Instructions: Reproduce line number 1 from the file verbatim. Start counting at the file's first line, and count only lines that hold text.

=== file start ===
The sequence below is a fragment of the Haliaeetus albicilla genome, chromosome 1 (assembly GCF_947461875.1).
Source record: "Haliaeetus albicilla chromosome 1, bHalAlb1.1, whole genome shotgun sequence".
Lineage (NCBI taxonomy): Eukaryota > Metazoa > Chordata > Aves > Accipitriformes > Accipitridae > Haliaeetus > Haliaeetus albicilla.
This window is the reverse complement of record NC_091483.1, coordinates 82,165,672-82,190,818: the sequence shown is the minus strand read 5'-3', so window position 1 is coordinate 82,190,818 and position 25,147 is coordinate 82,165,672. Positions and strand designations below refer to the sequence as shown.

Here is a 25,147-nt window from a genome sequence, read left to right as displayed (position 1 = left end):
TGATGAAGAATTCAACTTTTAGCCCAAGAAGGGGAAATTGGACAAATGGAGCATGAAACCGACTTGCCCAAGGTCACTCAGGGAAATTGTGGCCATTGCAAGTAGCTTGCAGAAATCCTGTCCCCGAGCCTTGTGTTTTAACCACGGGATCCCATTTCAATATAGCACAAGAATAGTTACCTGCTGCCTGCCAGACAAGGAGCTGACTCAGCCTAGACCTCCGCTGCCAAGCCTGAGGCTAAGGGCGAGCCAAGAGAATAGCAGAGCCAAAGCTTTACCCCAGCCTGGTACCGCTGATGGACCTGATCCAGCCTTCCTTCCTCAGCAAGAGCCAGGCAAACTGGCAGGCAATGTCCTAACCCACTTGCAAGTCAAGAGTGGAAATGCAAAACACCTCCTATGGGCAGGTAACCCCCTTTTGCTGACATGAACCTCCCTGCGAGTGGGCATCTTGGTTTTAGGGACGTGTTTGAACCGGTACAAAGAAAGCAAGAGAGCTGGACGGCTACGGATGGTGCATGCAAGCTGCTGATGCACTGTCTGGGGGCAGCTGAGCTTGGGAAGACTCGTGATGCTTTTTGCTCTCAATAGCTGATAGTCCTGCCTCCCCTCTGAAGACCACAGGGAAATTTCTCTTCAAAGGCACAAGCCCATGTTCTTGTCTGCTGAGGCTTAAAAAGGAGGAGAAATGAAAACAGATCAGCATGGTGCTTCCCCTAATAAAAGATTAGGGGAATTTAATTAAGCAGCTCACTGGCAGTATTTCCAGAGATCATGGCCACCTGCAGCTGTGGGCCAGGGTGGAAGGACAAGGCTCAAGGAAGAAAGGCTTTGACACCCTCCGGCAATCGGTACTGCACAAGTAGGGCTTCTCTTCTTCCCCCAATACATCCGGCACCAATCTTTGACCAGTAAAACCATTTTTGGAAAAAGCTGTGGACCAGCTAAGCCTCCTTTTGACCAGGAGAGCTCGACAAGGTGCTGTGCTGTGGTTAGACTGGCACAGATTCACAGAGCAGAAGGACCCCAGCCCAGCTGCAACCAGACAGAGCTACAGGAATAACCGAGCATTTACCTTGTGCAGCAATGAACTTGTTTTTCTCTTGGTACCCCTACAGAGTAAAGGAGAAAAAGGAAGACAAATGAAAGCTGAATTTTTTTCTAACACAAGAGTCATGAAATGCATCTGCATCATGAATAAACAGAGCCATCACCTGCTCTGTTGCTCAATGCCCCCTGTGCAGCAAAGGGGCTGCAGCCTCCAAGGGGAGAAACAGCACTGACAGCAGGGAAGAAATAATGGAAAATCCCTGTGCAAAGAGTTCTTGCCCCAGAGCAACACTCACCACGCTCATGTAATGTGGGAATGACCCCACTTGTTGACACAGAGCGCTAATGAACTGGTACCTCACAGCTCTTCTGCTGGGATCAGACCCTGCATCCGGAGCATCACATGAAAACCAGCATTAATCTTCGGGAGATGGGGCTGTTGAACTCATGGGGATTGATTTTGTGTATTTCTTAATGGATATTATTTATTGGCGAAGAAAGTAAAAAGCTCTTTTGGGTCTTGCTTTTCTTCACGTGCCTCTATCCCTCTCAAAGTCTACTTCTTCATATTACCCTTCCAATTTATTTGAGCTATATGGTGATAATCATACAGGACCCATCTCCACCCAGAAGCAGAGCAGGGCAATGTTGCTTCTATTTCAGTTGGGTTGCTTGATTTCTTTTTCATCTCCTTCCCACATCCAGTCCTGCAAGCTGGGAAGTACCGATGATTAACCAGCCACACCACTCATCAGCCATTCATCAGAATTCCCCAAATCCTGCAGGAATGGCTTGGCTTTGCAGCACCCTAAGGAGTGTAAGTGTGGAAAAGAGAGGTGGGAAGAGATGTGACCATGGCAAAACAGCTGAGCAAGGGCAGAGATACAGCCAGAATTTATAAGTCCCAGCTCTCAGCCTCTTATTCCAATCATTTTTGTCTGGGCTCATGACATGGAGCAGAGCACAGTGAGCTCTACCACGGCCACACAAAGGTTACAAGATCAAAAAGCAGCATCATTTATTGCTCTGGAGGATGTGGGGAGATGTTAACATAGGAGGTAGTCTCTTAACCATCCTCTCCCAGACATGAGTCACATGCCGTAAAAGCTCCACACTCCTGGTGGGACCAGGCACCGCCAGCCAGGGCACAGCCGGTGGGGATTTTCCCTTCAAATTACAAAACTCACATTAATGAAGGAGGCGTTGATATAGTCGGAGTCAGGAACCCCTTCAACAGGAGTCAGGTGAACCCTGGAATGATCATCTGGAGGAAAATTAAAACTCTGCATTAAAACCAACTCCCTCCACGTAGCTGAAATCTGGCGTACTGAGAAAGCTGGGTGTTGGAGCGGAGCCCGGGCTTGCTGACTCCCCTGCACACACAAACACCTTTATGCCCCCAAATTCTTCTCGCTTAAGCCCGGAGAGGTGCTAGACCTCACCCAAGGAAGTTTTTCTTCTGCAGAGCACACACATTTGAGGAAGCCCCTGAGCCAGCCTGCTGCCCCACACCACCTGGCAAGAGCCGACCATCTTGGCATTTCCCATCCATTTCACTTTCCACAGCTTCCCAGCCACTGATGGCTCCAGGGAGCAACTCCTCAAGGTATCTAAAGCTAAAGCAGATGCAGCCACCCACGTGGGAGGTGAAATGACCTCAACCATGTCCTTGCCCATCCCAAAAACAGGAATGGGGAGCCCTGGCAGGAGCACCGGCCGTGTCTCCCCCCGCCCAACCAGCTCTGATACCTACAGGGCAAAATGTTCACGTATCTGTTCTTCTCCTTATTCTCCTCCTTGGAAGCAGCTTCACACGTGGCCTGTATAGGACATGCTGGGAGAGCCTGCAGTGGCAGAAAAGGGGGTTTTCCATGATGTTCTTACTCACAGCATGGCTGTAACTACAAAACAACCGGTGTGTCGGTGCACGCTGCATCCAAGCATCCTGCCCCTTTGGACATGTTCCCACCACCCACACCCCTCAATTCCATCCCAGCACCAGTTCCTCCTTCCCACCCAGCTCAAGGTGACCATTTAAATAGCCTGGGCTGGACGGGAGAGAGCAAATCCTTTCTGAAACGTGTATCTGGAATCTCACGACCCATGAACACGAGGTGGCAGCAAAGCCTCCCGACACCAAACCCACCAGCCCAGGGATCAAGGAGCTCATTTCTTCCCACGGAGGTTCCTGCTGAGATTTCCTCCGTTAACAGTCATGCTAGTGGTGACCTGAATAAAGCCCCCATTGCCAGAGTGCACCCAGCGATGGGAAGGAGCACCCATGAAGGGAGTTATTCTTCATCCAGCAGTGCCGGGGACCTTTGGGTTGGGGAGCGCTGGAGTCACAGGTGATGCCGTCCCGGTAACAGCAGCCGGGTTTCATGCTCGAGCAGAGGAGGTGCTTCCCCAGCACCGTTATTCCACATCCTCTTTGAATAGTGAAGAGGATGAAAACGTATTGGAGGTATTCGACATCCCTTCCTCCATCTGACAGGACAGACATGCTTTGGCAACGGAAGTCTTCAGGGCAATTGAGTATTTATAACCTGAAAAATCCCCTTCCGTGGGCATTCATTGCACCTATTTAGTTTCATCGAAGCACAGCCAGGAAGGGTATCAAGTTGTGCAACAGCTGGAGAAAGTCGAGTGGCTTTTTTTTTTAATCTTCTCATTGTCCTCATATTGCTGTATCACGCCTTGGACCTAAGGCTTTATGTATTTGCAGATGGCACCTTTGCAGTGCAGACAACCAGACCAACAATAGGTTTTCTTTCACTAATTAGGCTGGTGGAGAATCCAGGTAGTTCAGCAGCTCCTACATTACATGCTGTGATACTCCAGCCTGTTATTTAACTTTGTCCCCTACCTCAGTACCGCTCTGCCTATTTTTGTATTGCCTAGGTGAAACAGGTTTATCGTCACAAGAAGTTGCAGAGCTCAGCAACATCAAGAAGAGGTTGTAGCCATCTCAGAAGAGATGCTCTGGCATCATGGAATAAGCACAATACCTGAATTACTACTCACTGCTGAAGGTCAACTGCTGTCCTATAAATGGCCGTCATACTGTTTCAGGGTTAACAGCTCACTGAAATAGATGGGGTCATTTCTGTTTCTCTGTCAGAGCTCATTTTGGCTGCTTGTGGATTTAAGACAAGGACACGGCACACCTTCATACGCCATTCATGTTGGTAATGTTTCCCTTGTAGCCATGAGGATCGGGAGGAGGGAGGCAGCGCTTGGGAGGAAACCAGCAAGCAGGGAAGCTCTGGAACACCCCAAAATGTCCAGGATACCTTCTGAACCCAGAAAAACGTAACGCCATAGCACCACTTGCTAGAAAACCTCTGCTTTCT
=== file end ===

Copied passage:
The sequence below is a fragment of the Haliaeetus albicilla genome, chromosome 1 (assembly GCF_947461875.1).